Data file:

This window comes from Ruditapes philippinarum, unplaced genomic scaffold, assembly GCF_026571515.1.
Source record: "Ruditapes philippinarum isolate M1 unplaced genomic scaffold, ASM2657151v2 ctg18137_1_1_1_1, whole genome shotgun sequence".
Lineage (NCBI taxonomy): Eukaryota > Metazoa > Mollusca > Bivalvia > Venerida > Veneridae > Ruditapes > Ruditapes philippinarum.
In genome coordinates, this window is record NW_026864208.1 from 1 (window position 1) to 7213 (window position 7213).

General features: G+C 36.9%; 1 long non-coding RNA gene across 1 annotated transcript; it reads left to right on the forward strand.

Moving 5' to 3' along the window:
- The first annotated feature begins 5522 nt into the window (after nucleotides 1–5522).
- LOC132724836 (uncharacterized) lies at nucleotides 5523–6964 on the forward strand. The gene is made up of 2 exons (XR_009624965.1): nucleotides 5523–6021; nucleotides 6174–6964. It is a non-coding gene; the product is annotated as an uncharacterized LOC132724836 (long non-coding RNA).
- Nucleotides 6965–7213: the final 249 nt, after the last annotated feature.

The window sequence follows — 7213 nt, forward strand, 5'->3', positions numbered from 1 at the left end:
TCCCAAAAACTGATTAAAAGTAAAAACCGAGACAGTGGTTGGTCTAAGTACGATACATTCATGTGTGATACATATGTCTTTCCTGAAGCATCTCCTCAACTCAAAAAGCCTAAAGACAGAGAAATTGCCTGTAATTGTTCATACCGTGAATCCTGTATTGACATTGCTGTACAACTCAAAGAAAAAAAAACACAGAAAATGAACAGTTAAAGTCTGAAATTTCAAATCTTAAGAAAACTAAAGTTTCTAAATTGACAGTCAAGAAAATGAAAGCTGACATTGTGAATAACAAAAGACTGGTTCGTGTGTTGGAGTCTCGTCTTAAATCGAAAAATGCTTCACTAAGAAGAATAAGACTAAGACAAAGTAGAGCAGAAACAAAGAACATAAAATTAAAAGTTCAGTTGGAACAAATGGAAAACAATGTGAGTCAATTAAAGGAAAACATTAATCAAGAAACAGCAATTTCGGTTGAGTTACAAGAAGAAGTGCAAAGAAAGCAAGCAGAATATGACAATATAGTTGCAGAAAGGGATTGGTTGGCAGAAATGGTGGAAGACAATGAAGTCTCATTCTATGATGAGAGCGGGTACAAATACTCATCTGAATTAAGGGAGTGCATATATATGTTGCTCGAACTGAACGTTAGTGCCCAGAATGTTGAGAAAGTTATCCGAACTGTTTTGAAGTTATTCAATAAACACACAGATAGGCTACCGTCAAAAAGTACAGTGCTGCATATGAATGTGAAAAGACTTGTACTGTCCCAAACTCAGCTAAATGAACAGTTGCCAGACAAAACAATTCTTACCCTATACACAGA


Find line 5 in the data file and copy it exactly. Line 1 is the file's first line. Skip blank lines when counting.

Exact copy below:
General features: G+C 36.9%; 1 long non-coding RNA gene across 1 annotated transcript; it reads left to right on the forward strand.